First up on the list is scrambled eggs with green chili's and cheese for breakfast. Take about three chili's, and if they are frozen, they soften up quickly under cool running water for a couple of minutes. Under water, split them open with your hands and wash away the skins (which are mostly black) and the seeds. Cut away the stem and chop them up into pieces. I saute the chilis for a minute in butter before I throw in the eggs and cheese.

Lunch consists of the chilis as prepared above on a burger with or without a slice of cheese. Heaven is a green-chili burger at Bob Cat Bite on Old Las Vegas Highway. Their website even has a video: http://www.bobcatbite.com/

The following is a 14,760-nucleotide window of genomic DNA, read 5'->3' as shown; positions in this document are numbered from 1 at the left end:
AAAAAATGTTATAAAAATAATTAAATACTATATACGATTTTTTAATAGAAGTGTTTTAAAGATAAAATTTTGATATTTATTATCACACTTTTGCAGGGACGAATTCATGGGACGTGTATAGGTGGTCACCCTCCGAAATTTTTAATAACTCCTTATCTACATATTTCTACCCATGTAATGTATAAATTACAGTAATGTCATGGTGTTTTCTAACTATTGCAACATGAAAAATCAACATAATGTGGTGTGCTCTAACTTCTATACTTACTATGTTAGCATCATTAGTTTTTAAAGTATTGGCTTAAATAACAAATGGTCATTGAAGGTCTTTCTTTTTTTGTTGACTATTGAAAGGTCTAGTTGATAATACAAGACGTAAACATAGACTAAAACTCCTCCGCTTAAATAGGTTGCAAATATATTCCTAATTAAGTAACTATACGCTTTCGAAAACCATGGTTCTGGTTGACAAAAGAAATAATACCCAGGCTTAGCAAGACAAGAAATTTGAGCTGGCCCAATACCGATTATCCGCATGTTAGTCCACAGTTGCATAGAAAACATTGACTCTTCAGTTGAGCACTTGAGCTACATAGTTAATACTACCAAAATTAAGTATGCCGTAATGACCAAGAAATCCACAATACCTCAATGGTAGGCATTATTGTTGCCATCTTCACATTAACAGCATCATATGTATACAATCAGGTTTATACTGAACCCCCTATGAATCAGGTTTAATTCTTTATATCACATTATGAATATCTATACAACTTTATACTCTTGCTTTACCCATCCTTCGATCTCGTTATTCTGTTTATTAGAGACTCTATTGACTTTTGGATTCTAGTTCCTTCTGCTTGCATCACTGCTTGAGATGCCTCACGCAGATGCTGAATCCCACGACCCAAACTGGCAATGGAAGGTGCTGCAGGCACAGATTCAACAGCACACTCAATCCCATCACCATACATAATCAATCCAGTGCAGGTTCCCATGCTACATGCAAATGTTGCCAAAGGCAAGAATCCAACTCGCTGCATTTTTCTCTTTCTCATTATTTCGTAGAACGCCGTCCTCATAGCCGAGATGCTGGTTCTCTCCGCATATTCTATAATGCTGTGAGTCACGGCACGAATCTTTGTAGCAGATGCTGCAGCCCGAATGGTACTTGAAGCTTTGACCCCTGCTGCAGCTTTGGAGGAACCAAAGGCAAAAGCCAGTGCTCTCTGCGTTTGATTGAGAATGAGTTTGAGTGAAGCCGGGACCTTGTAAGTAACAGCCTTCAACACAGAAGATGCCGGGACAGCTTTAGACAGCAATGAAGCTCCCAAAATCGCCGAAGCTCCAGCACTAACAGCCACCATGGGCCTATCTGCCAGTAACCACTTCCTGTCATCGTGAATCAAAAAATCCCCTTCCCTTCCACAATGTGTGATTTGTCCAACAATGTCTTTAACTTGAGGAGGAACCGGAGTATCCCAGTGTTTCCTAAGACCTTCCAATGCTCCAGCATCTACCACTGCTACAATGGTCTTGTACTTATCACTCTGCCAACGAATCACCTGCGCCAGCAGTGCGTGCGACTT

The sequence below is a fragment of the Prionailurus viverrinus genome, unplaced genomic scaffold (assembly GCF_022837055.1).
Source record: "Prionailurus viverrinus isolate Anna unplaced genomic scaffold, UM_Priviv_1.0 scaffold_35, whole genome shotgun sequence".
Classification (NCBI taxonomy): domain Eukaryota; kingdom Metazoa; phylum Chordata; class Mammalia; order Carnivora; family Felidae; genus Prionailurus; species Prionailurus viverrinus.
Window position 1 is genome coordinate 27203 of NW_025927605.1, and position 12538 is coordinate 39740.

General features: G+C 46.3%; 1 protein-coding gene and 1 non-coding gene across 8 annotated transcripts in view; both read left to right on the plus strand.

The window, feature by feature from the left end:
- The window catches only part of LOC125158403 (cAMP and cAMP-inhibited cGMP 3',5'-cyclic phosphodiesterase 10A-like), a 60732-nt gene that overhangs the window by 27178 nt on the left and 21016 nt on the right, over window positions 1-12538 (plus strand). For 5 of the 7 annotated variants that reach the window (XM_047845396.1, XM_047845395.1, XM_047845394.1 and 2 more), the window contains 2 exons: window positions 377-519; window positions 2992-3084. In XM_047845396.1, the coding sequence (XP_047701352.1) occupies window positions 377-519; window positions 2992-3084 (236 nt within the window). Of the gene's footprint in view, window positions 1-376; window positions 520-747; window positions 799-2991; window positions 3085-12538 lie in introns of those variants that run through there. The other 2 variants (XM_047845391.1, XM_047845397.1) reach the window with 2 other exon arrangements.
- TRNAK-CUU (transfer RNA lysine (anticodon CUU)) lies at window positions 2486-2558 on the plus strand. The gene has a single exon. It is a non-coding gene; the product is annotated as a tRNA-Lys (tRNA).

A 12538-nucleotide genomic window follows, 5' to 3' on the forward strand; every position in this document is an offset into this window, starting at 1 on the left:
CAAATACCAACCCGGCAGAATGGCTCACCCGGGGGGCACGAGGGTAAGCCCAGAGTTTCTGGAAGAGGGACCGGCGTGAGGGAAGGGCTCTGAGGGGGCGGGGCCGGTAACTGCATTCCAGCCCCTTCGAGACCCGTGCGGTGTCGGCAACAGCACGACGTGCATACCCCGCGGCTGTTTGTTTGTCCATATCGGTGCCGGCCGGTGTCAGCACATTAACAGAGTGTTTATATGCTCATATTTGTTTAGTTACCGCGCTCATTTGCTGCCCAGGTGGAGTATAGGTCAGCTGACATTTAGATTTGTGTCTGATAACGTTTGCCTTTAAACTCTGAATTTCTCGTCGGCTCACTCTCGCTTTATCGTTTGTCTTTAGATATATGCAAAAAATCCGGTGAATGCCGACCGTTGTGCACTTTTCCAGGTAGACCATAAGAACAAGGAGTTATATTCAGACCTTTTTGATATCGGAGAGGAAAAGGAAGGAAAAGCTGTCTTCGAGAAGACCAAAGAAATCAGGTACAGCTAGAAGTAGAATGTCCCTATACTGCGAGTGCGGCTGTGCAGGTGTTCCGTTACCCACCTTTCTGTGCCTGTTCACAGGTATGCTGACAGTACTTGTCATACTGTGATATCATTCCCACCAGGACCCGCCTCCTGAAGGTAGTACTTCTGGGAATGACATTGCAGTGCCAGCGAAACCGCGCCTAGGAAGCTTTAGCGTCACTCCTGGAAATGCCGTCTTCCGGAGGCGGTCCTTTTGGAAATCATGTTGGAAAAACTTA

Dinner is green chili Shepard's Pie. My recipe is plebeian but it is a family favorite. You need a frozen deep dish pie shell, ground beef, a jar of chicken gravy, a can of corn and a tub of store bought Country Crock mashed potatoes. Prepare the chilis and saute them with your beef. Drain the pan and add a half of the jar of gravy. Layer the beef mixture in the pan, with a layer of corn on top of that. Take the potatoes and if you want to spiff up the taste and the consistency, mix in a little 1/2 and 1/2 with some butter, salt and pepper. Smooth on the potatoes over the corn until the whole pie is covered. Drizzle on some melted butter, salt, pepper, paprika and put it in the oven. 350 degrees for 45 minutes.

Back to the freezer, your chili's will get you through the year, so lay in enough to last!

Wednesday, June 30, 2010

The Golden Pax